By Cathleen Leitch
“How do I know if I’m addicted? Where should I turn for advice?” Addictions: A Christian Perspective, an event hosted by InterVarsity Christian Fellowship Wednesday night, sought to answer these questions often running through an addict’s mind.
Robin Downs, a private practice Biblical Counselor, shed light on a common issue through spiritual means and biblical references that can apply to any college student.
“I’m really happy with the angle that the speaker took,” said junior Katie Green, InterVarsity’s large group coordinator. “Christians don’t only talk about spiritual things; they also talk about real things that everyone needs to hear.”
Downs explained that the biggest target of our addictions is idolatry, in whatever form, and people use these idols fill holes in one’s self image, fit in with others, manage emotions, cure self-consciousness and timidity, avoid loneliness and finally, to prove that we can do what we want. The night had a question and answer motif, some questions asked by the counselor and some by anonymous students.
Q: How do I address my own heart’s idolatries and addictions?
A: The first thing we do is get rid of excuses and rationalizations that it doesn’t affect us and that we have control over it. How many times have you heard someone say, ‘I can stop whenever I want to?’ Do they ever stop though? Second, confess your sins and look to Jesus as the one who gives grace and mercy. Then, grow in trust and knowledge of God by the study of scripture. Don’t rely on yourself, but partner with and be accountable to wise people. There’s a Christian’s Alternative Meeting right here on campus.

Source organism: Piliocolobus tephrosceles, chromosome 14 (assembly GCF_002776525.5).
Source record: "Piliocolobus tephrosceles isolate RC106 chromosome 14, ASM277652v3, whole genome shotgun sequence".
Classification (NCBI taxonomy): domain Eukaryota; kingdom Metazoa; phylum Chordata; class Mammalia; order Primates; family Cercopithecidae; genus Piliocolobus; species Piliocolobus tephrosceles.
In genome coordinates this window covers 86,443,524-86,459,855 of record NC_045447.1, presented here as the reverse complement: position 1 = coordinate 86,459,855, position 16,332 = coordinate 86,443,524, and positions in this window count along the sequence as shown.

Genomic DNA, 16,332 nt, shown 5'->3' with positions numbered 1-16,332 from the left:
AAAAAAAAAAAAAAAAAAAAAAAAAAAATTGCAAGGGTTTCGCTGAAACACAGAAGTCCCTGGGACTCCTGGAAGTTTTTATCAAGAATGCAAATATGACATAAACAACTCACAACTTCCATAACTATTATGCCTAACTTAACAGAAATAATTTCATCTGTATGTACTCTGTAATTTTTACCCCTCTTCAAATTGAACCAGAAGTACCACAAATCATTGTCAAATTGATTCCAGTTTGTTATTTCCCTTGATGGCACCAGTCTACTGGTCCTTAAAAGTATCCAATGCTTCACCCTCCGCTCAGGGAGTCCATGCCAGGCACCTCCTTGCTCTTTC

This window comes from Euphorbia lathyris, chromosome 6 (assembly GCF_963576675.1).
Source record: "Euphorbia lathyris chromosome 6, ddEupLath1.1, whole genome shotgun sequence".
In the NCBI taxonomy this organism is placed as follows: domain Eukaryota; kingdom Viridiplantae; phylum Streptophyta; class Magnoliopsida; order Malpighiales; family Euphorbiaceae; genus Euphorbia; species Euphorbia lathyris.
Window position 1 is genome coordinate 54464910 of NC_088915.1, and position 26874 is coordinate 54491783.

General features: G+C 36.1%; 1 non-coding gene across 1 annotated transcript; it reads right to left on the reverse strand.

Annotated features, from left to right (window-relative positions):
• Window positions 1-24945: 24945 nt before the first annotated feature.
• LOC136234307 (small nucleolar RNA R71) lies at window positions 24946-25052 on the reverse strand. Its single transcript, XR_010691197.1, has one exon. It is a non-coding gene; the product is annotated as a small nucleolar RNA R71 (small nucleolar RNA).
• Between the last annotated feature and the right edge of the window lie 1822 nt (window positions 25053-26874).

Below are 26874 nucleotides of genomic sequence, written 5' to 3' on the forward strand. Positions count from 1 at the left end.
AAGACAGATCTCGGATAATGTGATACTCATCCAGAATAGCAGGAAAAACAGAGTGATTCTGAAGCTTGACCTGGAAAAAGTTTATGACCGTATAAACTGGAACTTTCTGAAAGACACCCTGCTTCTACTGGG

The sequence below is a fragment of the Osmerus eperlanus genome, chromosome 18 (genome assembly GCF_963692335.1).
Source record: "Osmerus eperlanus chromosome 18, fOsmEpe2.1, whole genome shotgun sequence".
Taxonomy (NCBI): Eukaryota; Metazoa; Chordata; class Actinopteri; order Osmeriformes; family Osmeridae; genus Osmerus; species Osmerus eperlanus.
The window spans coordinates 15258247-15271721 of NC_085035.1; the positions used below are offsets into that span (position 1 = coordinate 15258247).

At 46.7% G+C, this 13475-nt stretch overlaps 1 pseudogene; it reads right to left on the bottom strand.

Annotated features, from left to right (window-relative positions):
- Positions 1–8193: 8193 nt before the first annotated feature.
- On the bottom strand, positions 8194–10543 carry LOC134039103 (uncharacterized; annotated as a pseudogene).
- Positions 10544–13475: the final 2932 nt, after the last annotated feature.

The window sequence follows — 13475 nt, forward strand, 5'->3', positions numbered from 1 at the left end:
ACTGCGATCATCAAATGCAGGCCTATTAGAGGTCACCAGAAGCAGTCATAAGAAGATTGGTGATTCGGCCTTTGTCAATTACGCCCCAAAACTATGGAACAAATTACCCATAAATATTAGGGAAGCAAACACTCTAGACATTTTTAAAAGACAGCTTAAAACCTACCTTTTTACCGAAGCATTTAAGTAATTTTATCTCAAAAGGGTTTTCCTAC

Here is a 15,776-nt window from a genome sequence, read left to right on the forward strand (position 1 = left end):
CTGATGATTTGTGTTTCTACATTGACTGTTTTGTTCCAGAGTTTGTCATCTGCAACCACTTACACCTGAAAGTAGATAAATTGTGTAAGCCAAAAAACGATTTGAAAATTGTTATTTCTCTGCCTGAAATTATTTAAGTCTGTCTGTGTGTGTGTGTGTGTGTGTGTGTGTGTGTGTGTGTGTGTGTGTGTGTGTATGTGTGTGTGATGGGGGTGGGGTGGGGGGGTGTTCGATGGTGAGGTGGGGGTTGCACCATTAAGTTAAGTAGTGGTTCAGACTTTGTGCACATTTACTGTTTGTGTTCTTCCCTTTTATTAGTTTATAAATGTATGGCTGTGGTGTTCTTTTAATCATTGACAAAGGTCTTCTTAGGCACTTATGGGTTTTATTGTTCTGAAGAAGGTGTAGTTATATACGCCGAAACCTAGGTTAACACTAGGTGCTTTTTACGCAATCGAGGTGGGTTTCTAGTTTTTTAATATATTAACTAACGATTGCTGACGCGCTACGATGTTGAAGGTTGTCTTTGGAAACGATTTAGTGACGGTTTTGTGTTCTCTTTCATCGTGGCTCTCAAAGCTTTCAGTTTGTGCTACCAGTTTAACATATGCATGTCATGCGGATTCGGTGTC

Realize that addiction, like all sin, doesn’t impose itself on us unless we are willing to entertain the seeds of it in our imagination. Change must be deeper than mere outward behavioral change. You can make a decision that says, ‘I’m never going to walk into a bar again,’ but internally there needs to be a change of the heart.
Q: Why should someone look at Christianity when fighting addiction?
A: The world might have all kinds of answers as to why we want things that aren’t good for us, but the Bible gives us an answer. “I do not understand what I do. For what I want to do I do not do, but what I hate I do,” (Romans 7:15). This very accurately describes the feeling of an addict, the desire to get out and the powerlessness that comes as a result of feeling you’re in an addiction. I think it’s important to say that scripture describes that; scripture understands that.
Q: What if the person refuses help?
A: Now it all depends on who you are talking about. There are consequences that you can have in friendship and dating relationships where you can say to a person ‘I’m not okay with the way you’re living and I need to pull back in my relationship with you.’ What you’re doing is trying to rescue that person; you’re not trying to act like everything’s fine.
Q: How do I help a friend or family member suffering from addiction?
A: Do you ever wonder why there are people who are 600 pounds who are confined to their homes? Well, the answer is that there are people in most addicts’ lives that are enabling them. Realize that addiction and deception go hand in hand; there is no addict that isn’t also a liar. Recognize your own needs. Some of the people in my practice who are the hardest people to counsel are people who are children of, or a spouse of someone who’s addicted to something. Even though it’s the other person who needs help, you’re a victim of their issues. Do whatever it takes to get that person’s attention again and again and again. Let them know that your goal is love and to persevere with that person until you see change.